Advocacy: Are we teaching it?
Background. Health advocacy has been identified as a key outcome competency in the undergraduate curriculum for a number of health professions by the Health Professions Council of South Africa (HPCSA) and the University of KwaZulu-Natal (UKZN), Durban, SA. Despite health advocacy and activism playing a strong role in the student body and civil society, there has been only limited engagement with the manner in which to teach health advocacy in the health professions literature.
Objectives. To assess how the faculty in health professions programmes at UKZN understood health advocacy and how it was covered in the curriculum.
Methods. Focus group discussions were held with faculty from undergraduate health professions programmes at the university regarding how health advocacy was understood and how it was being integrated into the current curriculum. A thematic analysis was performed on the transcripts of the focus groups.
Results. A range of ways in which health advocacy was understood became apparent in the focus groups, with a few disciplines indicating that they do not cover health advocacy explicitly in the curriculum. Three main focus areas of health advocacy training were identified: for the profession (particularly in the smaller health professions groups); for services within the health system; and for patients or communities. The main points of departure for health advocacy were ethics and human rights and to a much lesser degree social justice. There was generally limited experience of how health advocacy could be taught as a skill and little consensus between the participating disciplines regarding the scope and content of health advocacy training. Advocacy itself was also seen as potentially risky, which could undermine the relationship between the university and the service platform. Similarly, the potential risk to whistle-blowers and the institutional culture in universities and public sector services were also seen as limitations.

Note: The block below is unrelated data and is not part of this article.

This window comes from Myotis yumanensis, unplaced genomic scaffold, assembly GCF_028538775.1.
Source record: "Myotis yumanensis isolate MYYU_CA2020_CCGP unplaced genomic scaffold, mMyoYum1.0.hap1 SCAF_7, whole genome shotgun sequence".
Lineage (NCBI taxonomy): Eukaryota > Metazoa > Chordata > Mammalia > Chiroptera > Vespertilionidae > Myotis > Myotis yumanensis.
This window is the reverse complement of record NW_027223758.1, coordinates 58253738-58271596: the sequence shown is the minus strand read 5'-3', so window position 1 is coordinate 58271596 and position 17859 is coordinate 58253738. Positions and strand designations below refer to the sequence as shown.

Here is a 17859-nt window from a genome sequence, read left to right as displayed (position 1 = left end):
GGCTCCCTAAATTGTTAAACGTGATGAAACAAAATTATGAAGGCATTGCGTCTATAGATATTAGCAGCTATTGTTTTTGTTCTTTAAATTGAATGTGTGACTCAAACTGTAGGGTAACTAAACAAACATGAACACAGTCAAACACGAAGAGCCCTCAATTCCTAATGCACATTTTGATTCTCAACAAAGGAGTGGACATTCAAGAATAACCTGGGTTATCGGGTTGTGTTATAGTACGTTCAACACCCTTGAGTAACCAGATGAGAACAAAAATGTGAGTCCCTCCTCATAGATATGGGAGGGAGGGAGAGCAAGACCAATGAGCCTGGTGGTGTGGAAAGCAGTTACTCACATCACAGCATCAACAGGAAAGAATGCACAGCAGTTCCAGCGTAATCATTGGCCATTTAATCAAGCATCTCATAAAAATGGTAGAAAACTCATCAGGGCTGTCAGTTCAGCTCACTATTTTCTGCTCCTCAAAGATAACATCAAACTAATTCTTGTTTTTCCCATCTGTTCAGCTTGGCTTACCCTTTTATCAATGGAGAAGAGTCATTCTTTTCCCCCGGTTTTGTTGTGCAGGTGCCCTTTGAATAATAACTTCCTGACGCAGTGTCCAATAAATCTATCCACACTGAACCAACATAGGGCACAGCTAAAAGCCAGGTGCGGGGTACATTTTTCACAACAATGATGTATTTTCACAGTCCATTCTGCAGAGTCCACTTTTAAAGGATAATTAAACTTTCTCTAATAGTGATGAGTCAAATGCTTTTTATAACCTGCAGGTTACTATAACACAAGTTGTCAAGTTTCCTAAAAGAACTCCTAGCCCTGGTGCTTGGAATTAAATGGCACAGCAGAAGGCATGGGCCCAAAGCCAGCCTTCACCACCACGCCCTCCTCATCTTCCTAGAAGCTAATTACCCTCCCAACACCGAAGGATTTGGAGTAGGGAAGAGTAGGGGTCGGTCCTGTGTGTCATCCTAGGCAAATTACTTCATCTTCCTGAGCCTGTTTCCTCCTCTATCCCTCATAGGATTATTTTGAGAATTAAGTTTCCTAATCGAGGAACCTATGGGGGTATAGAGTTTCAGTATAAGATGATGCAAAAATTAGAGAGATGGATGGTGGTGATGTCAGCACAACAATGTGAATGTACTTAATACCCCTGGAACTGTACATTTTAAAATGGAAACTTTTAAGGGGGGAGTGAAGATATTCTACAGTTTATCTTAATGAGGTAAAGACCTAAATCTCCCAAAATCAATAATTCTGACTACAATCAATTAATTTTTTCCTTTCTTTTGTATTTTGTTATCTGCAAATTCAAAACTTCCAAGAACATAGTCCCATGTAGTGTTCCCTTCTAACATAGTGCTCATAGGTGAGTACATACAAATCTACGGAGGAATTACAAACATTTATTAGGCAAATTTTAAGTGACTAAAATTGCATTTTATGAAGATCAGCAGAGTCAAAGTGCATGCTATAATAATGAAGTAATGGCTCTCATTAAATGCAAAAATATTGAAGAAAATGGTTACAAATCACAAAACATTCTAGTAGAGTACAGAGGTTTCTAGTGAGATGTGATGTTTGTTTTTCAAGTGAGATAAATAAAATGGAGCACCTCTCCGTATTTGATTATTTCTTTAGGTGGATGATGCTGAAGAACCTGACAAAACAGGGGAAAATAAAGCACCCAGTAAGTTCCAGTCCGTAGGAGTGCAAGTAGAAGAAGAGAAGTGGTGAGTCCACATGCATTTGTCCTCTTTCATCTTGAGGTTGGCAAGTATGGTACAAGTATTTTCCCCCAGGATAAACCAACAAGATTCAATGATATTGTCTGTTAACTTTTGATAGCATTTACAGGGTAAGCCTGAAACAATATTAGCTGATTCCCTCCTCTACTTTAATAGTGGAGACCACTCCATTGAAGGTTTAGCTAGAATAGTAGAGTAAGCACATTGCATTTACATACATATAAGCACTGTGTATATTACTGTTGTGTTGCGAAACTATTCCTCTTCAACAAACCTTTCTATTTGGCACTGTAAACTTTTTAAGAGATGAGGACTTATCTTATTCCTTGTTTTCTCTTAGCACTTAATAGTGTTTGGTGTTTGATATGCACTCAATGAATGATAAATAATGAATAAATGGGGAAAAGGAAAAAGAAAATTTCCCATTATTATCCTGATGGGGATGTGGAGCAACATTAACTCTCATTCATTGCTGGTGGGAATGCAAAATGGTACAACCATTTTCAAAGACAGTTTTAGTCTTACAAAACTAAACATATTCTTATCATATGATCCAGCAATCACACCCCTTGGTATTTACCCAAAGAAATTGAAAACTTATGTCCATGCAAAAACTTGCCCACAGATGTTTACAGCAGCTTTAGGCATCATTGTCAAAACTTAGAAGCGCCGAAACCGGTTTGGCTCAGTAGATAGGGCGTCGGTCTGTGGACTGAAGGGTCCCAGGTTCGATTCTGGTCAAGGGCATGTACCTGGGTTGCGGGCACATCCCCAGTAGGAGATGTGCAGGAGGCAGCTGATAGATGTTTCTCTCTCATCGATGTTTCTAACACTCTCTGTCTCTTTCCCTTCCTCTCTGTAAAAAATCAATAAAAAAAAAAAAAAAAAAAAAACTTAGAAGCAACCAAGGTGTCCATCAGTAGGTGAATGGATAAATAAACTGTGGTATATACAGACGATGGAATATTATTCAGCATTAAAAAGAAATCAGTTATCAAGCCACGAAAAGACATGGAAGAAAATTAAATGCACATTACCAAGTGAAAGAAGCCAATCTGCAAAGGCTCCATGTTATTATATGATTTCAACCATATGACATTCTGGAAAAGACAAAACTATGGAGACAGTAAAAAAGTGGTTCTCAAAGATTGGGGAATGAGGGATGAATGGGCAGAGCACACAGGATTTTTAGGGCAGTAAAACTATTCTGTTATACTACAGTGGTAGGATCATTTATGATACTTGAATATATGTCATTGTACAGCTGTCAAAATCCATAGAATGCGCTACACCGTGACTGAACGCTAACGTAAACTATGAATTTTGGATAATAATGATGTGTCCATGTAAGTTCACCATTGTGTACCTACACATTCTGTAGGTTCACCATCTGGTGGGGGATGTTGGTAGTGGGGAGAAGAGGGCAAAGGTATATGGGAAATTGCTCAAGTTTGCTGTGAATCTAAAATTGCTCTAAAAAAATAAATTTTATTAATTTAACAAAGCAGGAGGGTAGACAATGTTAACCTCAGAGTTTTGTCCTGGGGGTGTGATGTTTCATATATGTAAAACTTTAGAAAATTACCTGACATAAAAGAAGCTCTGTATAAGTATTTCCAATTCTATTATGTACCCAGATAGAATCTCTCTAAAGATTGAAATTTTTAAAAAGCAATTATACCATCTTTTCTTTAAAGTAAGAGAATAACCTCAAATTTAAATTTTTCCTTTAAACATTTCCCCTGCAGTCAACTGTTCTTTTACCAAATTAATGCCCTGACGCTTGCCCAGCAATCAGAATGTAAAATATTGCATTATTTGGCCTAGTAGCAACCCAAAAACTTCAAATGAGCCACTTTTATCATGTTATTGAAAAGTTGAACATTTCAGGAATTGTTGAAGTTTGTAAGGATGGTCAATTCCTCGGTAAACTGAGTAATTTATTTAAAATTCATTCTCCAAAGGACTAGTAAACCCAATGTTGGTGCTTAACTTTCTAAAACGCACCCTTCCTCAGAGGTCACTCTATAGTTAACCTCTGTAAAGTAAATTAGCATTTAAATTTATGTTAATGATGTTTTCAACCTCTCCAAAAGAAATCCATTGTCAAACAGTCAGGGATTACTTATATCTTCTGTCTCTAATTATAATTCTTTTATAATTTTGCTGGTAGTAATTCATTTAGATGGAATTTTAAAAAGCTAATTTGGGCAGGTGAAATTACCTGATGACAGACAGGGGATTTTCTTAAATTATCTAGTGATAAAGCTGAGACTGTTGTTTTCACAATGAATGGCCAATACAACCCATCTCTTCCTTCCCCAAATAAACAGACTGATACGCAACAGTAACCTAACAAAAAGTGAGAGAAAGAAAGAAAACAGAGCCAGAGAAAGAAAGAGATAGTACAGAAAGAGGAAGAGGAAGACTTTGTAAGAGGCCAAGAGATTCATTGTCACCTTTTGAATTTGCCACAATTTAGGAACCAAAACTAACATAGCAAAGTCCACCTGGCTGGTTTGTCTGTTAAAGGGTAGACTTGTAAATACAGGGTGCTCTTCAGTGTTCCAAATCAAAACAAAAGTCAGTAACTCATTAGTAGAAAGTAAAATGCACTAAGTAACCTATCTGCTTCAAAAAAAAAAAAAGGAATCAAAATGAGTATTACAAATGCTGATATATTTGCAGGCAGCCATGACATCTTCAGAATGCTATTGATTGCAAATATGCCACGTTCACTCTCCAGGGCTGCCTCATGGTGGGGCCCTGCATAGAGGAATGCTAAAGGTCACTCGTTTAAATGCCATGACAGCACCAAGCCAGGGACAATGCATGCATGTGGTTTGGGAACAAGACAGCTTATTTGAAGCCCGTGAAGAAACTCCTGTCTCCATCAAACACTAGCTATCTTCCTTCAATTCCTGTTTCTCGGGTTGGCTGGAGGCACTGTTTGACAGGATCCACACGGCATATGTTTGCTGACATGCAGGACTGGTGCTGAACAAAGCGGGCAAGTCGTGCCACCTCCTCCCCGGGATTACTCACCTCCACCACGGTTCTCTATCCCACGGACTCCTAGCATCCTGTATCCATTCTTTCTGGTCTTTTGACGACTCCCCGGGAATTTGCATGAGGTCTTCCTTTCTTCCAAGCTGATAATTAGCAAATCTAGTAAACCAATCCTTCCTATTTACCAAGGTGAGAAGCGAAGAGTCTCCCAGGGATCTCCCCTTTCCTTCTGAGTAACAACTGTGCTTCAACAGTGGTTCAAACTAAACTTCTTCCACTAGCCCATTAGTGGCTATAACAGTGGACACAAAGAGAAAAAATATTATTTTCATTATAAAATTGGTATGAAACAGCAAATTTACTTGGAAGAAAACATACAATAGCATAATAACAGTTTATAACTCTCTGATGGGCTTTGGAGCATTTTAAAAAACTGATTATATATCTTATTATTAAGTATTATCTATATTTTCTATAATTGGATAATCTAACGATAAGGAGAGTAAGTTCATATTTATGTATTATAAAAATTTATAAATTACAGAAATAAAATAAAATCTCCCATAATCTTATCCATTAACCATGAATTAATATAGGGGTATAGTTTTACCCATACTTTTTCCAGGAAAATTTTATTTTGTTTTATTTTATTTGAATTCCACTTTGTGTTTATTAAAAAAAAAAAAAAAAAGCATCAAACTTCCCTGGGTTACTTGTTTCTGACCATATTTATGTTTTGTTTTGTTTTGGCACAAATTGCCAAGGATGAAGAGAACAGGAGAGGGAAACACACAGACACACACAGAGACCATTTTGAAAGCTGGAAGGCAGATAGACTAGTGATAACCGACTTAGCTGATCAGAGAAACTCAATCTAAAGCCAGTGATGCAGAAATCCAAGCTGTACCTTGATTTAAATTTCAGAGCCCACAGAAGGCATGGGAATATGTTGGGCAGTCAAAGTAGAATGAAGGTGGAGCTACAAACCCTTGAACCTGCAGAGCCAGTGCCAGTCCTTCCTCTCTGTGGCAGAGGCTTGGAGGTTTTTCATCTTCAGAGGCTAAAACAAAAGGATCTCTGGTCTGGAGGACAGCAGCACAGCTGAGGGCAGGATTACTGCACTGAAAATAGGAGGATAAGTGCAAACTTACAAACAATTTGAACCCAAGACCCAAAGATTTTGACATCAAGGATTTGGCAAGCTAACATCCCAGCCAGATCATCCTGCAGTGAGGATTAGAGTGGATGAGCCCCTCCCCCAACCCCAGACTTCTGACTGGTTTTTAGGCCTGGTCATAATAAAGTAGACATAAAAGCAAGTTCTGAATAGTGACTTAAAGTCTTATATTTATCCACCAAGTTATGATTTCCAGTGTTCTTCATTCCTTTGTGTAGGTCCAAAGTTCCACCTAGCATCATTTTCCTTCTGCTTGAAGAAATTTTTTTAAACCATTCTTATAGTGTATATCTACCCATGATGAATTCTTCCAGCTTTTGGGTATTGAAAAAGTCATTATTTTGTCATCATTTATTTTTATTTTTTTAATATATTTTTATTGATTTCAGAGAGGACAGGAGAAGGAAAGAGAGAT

Conclusions. Ample opportunities were identified for the potential teaching of health advocacy in complex professional and public sector interactions. Dual loyalty was seen to be a key dilemma for how to approach advocacy as part of work-based learning, and linked to considerable risk to the institution, educators and students. The current review offers an exciting opportunity to define more clearly what the outcome competencies of health advocacy are, particularly in the context of transformative health professions education – and how these can be operationalised in the overall curriculum.
B Gaede, Department of Family Medicine, School of Nursing and Public Health, University of KwaZulu-Natal, Durban, South Africa
P Pillay, Rural Health Advocacy Project, University of the Witwatersrand, Johannesburg, South Africa
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Date published: 2019-06-28
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